It is true. I hated my father’s
reptilian toenails, thick,
ridged, battered, as if remnants
Of an armor plating that had failed
To protect him from the world,
And below that barreled belly,
those thin measled shins,
Spotted with their mysterious
Purple bruises, and his deep snoring
As annoying as the buzzing of a large fly
trapped in a tight room
That was my childhood
Recurring nightmare. I still remember
The day I looked down at him
Seeing for the first time
A small man.
It is true. I hated my father’s
Babies, ice cream cones, umbrellas, cell phones, walking sticks,
Groceries, the newspaper, a fresh pizza, flowers for the one you love,
Car keys, a purse, pen and paper, a snack, reading glasses,
A book, two books, a Bible, a pair of gloves, lip balm, a lipstick,
Bicycle helmet, a hairbrush, gum and breath mints, a hand mirror,
Earbuds and a pocket watch, a penknife, nail clippers,
Camera, screwdriver, hammer and pliers, a wrench,
Flip-flops and a towel, a folding chair, a handkerchief,
Which is a very strange word when you look at it,
A Leatherman, another strange word, but we got used to it
I am lying, arms helpless at my side and sunk into the tiny gravity wells
Formed by ribs and hip bones, framed in this comfortable chair.
It’s only a nap, in a chair that is not my mother, its arms not my mother’s arms,
Yet I sense that I am upheld by love, and a poem runs through my sleepy thoughts.
I am aware of my hands cupped without care or purpose, at full useless repose,
And I think of marble, of a sculpted body eternally at rest, perhaps the Christ
Released from the agony of crucifixion, the artist carving his ahistorical palm
Wounds like lovers’ openings in a waiting corpse, tender lips traced through the Shadows of holy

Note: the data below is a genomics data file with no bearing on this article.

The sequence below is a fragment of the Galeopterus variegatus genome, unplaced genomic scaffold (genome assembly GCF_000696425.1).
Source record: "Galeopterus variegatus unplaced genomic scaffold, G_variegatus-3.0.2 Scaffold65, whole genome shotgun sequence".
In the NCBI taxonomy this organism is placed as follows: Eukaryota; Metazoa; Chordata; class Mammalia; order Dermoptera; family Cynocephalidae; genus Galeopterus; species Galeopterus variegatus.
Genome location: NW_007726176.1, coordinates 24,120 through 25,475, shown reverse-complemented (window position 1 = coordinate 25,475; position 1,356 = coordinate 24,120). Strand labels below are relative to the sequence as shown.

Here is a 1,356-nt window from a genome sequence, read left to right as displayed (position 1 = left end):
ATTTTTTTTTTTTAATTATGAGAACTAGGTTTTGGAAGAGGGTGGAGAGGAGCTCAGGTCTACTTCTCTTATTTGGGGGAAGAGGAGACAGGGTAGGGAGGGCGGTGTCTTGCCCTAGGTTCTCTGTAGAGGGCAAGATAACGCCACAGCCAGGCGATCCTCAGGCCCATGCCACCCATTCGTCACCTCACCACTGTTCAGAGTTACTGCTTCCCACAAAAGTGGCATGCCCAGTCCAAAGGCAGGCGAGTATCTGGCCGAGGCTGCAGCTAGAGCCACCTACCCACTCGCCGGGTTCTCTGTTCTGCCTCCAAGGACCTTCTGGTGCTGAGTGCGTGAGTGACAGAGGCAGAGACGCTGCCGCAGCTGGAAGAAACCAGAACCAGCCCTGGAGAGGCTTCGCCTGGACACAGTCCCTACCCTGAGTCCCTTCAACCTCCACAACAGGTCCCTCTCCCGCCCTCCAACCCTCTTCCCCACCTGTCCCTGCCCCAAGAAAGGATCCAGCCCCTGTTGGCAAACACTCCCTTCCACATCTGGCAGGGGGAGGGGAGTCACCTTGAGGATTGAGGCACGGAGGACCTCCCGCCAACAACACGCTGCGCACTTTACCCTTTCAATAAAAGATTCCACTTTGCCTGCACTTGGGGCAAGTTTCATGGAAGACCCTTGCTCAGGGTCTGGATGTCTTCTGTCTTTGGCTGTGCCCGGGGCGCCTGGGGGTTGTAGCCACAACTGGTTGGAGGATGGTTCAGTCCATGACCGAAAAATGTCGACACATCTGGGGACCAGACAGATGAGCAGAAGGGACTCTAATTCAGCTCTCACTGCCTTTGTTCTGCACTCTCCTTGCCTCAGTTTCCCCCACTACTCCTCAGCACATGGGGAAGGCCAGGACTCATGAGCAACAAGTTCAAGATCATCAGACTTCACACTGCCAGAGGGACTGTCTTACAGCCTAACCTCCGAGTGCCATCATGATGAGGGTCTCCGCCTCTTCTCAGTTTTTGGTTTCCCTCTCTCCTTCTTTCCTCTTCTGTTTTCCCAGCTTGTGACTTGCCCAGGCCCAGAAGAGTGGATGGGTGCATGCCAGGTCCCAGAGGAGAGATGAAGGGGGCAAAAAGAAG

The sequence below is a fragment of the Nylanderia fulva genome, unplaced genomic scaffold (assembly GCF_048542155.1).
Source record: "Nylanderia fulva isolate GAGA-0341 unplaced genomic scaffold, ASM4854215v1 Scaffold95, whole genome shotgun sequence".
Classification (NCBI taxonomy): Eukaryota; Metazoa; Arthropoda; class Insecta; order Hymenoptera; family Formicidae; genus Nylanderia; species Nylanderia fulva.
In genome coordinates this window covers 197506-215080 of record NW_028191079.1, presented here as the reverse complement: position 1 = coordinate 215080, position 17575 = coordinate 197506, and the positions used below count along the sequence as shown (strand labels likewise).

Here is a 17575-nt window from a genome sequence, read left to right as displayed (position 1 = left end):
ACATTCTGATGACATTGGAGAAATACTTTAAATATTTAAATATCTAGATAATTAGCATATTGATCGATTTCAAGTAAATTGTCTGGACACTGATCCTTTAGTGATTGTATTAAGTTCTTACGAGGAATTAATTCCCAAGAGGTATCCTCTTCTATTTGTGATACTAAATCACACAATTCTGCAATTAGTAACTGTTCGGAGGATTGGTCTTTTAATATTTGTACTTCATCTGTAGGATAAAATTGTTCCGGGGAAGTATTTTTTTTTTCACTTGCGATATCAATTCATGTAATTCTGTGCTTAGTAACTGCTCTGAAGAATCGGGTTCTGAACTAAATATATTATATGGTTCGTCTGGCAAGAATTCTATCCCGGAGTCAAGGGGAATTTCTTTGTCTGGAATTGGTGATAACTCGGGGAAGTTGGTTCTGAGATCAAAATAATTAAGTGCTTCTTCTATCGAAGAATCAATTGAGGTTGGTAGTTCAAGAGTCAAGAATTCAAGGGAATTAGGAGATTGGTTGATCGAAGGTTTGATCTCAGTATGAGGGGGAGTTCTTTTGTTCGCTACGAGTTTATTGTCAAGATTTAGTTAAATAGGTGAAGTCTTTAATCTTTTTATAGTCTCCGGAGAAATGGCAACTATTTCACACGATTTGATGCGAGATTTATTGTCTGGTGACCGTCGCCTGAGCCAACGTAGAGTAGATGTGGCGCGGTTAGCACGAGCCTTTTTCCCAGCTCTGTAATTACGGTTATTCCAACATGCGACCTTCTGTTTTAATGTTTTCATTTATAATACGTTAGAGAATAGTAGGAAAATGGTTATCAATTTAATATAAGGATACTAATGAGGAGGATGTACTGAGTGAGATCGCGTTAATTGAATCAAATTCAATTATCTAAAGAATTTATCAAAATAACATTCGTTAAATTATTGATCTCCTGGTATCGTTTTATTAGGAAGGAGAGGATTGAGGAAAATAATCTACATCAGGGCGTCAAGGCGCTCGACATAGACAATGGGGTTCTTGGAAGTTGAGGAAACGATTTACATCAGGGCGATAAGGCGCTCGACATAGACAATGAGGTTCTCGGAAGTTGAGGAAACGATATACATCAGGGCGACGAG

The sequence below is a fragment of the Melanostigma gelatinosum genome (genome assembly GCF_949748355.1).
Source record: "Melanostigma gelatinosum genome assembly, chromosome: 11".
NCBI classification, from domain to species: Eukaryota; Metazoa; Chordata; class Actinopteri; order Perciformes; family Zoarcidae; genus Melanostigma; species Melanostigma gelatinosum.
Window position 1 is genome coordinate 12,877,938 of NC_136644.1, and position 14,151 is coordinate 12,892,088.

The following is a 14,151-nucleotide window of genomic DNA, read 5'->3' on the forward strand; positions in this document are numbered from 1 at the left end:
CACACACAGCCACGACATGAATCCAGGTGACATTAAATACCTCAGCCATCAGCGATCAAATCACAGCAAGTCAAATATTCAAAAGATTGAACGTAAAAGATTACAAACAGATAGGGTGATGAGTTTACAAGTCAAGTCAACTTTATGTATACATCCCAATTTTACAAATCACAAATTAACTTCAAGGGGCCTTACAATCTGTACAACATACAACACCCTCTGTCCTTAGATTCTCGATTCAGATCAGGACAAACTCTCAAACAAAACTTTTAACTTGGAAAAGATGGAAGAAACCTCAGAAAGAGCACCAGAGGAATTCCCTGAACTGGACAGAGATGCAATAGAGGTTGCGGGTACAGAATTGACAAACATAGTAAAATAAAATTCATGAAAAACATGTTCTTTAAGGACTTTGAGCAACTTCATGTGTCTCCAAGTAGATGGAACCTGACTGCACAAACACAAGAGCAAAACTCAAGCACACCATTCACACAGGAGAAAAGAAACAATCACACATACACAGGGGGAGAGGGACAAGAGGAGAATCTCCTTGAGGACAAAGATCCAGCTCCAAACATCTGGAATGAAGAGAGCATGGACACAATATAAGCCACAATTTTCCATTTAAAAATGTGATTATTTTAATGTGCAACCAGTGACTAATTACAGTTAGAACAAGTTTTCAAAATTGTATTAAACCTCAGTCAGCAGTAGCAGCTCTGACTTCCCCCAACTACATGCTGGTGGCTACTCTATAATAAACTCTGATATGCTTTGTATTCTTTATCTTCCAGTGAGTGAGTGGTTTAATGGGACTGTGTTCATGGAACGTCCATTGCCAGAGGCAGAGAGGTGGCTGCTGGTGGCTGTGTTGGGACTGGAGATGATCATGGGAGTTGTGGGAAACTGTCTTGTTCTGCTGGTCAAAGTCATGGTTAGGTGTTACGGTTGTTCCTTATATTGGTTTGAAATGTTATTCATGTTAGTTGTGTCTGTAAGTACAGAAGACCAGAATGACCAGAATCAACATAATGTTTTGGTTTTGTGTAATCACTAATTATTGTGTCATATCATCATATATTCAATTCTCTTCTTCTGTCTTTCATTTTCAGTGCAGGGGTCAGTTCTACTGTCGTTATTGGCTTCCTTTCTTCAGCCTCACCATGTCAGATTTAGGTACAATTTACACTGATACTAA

Even the universe was young once
but though it was small
its events were immense
and shaped the course of all that followed
the matter inside us
the starlight around us
No memories remain of that formative time
but its afterglow is everywhere
faint but unmistakable —
three degrees in the background
pervading our world
whether we see it or not
Rage is so respectable. Her top hat’s
made of smoking coals. She strides
the streets and kicks small sheep.
She knits up snarls on telephone poles.
She breathes in daisies, snorts
out ash. Her house is made of corners,
boned with whale. She turns on you
so quickly that she tops the sport Whiplash.
She combs her hair with matches
so the sparks light funeral pyres. Her invitation list
is stuffed with Holocaust deniers.
Her snack’s a cat. The dump’s her park.
Last night the sky was a child
coughing into a blanket, drawing
itself from a pale aurora jabbed
with another storm on the sun,
as if it’s got a circle of old friends
jumping tombstones. There might
have been a tribe of younger stars
dropping empty green rose-stems
through our curtains. Except last
night the child slipped its ghost
and stretched the sunrise against
the river trees.
The cowbird cares only for her own
propagation. Nest-stealer, child-trader.
A clutch of brown-spotted eggs
sheltered elsewhere. The cowbird
merely uses what others have created.
Others raise her children.
Others feed her young.
If her child stabs a fragile fledging
from the colonized species
with a beak that hungers for more,
this is no injustice. The cowbird is not evil.
Survival is a promise of life, not a tragedy
How did this happen?
Did the poet really say she hates commas –
on a lake on a wind-free day or
stepping stones so even your foot
takes for granted a perfect landing
until your ankle turns a way
it was never meant to
and you must wait by the lake
to watch water rinse pebbles
We hover low over the river. His eyes are shining,
wildfire breath coming in gasps. Wildebeests
stampede through the tall grass below us and I pray
to God everything works itself out, one way or another.
His hands are rough like mine and my father’s
before us. He’s fast undoing the knots and then
a dead weight falls away. When I look back
down, all I see are ripples across the surface
of the dark water, the disappearing backs of crocodiles.
after you cut
down the dead
the field yawns
and gives for the first
time in twenty years
of red beyond the shuddering
metal and wood teeth
the remains of man’s work
no life except
a gray body
shell of hollow skin